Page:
With just puréed tomatoes, fresh mozzarella and basil as toppings, a margherita is the pizza most reliant on high-quality ingredients. Because it can’t hide under blankets of part-skim mozzarella or highly seasoned sauce, the flavors of dough, tomato and cheese have to shine.
What happens when you subject those elements to a freezer, then ship them around the country?
To find out, I collected three of my New York Times Food and Cooking colleagues and 11 nationally available margherita pies for a blind taste test at our kitchen studio. The other testers were Eric Kim, a columnist and recipe writer; Vaughn Vreeland, a supervising producer for NYT Cooking video; and Cathy Lo, an editor.
All of the pies came from independent pizza makers dedicated to Neapolitan-style pies, not from global food companies like Nestlé or Rich’s. Four were nationally available pies produced for major grocery stores: Roberta’s, Table 87, Talia di Napoli and Genio Della Pizza. Then we ordered all of the margherita pies available from artisanal pizzerias outside New York City through Goldbelly, an online marketplace for specialty food products: Pizzeria Delfina in San Francisco, Pizzana in Los Angeles, Pizzeria Bianco in Phoenix, La Piazza al Forno in Glendale, Ariz., Varuni Napoli in Atlanta and Dough in San Antonio. (We also included a New York stalwart, Joe & Pat’s on Staten Island, to see how its margherita stacked up.)
The differences among the pies were astounding. Some had a thick schmear of tomato, others just a scrape of orange sauce; a few crusts had the puffy, raised edge characteristic of Neapolitan pizza, but others were flat, like Midwestern tavern pizza.
Surprisingly, the handmade pies shipped directly from pizzerias — often at a price of $30 or more for a single 14-inch (or so) pie — were not necessarily better tasting than the $11 supermarket ones.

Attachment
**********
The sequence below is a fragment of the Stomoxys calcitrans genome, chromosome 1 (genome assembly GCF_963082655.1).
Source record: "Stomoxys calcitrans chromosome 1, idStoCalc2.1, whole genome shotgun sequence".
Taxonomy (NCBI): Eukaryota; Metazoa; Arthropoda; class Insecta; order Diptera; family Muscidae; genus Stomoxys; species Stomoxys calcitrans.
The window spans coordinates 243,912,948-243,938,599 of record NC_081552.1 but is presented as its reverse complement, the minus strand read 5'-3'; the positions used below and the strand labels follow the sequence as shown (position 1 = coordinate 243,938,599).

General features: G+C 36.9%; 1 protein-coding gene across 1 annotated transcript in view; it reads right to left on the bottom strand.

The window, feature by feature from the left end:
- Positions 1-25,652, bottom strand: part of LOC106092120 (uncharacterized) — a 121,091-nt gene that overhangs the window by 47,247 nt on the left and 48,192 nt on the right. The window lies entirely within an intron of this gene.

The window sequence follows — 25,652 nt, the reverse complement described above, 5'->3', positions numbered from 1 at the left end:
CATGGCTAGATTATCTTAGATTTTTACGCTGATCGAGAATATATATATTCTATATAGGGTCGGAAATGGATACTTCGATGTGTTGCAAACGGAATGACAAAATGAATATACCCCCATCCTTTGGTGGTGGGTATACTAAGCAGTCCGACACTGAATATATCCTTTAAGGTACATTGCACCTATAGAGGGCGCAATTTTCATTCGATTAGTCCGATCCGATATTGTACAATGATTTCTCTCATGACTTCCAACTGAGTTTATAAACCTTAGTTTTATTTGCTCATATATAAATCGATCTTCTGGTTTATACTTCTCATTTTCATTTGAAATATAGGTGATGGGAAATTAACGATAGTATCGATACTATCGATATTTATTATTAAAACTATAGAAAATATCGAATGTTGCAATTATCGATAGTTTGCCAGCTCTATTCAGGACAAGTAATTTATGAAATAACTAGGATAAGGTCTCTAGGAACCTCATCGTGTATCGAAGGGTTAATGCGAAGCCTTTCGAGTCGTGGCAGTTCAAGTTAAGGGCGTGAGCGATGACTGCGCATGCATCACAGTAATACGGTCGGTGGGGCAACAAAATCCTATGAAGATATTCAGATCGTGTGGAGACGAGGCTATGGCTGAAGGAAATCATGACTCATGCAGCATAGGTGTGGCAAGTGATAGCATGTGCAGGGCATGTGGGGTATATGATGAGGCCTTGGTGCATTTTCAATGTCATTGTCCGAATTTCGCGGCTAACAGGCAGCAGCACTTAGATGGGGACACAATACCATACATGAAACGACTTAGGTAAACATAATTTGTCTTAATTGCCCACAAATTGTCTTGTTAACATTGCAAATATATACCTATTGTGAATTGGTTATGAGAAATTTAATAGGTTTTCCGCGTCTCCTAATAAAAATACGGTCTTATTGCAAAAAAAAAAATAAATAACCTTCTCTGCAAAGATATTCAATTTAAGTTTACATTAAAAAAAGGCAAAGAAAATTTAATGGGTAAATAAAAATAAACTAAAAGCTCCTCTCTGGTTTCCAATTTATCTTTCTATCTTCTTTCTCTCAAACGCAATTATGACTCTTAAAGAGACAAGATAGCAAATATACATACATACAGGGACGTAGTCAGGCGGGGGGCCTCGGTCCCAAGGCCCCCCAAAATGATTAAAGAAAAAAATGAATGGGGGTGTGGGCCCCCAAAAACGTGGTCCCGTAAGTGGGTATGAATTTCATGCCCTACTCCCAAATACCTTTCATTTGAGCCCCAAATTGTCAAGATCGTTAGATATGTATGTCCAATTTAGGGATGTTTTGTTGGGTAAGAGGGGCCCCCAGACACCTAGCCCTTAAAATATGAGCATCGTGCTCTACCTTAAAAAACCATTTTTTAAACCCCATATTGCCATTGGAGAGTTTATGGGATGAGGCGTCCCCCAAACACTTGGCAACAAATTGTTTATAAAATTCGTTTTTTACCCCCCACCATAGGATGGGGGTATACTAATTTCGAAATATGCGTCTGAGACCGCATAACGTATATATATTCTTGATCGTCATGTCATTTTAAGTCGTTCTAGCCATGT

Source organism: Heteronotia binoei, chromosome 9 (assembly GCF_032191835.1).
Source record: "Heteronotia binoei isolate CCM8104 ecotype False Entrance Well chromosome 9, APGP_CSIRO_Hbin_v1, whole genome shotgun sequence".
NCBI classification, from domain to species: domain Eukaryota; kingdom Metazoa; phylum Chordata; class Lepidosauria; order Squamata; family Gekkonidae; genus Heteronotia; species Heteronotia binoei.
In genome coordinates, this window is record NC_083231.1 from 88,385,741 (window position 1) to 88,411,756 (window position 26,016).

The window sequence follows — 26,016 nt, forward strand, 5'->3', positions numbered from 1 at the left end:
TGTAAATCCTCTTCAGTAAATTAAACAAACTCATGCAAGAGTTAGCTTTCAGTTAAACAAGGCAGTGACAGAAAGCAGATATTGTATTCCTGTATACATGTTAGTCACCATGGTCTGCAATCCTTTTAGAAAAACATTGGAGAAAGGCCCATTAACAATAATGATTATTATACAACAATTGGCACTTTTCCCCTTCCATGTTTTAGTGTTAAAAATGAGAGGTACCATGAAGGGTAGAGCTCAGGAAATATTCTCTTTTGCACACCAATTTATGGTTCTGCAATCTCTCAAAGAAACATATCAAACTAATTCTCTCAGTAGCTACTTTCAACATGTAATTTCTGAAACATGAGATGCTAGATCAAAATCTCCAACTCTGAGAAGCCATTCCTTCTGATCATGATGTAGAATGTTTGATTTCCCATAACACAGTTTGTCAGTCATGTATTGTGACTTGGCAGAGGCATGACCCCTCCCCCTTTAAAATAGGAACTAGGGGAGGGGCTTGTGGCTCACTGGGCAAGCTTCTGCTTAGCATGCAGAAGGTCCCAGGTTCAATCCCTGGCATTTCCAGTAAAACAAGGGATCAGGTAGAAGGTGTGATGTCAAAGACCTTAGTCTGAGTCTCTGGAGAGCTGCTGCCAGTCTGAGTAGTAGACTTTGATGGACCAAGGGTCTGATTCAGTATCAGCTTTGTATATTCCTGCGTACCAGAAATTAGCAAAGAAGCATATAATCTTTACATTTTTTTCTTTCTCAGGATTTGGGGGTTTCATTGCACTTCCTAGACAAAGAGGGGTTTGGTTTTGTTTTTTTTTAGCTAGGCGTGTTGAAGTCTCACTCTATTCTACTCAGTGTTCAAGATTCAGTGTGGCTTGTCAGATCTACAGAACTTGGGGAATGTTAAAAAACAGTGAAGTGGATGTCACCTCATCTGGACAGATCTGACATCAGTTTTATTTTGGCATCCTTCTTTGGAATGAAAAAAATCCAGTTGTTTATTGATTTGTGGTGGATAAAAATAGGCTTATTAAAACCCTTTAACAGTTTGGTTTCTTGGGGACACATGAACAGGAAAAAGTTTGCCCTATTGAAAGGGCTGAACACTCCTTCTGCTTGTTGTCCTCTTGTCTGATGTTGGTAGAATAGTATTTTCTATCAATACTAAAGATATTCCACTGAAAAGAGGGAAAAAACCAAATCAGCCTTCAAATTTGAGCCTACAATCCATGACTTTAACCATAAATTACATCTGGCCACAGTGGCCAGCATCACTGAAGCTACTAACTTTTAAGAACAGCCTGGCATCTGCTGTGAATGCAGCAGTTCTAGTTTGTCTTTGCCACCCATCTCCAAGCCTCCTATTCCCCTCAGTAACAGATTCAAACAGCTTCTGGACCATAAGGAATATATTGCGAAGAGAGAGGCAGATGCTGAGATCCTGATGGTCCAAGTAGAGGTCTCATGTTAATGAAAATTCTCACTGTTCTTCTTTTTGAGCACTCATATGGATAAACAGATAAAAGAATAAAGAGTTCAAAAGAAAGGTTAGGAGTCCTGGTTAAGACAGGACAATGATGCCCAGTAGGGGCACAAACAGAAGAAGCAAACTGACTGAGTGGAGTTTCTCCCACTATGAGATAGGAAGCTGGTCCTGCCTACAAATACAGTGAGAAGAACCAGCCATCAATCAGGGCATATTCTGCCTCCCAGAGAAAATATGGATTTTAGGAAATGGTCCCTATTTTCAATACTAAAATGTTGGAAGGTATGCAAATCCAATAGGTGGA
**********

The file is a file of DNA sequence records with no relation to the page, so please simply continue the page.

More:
Here, in ascending order, is how the four mass-market premium pizzas stacked up.
The generous slices of mozzarella melted into lovely puddles, but the skimpy tomato coating beneath them got lost. Roberta’s famous crust seemed to have dried out in the freezing process; overall, it lacked flavor. “Not a fan,” Vaughn said.
Eric fell hard for the first bite of Table 87’s tomato purée. Our panel agreed that this was the punchiest tomato element on any of the pies, but Vaughn pronounced it too sweet, “the Lunchables of frozen pizza.” With its crackerlike crust, this pizza did seem likely to appeal to kids.
This was the prettiest, most Italian-looking pizza of the bunch, something you might actually serve to adults. “You can smell the char,” Cathy said. That crucial element of a classic Neapolitan crust rarely appeared at the tasting. We liked Talia’s blistered, puffy edge, but the toppings had only faint flavor.
This pizza, with its lavishly oily and salty crust, smartly avoided the dryness that plagued its competitors. “Am I getting Cheese Nips?” asked Eric, who praised its aroma, a key part of the pizza-eating experience. The proportion of tomato to crust felt right, and the crust had sourdough flavor, something we missed in the other pies.
Among the direct-from-pizzeria pies, the best cheese pull belonged to Pizzeria Bianco, and the most successful combination of chewy and crisp crust came from Pizzana. Best overall went to Delfina, in the Bay Area, for its clear, fresh flavors.
The eternal X factor in frozen pizza is what you do to it at home. Each pizza included reheating instructions, none of which were the same, and oven temperatures ranged from 425 to 500 degrees. The brands are divided on whether to use a pizza stone, a baking sheet or just an oven rack, and they disagreed about whether pizza can or should thaw before heating.
It’s fine to let these premium pies thaw; in fact, like most foods, they will cook more evenly. If you don’t have a stone and don’t want to risk spilling onto the oven floor, stick a baking sheet in the oven while it’s heating, turn it upside down and slide the pizza onto the back. Then keep an eye on it until it’s cooked the way you like it.
“I think most of us know what pizza looks like when it’s done,” said Chris Bianco, the founder of Pizzeria Bianco. “People are smart, and directions are overrated.”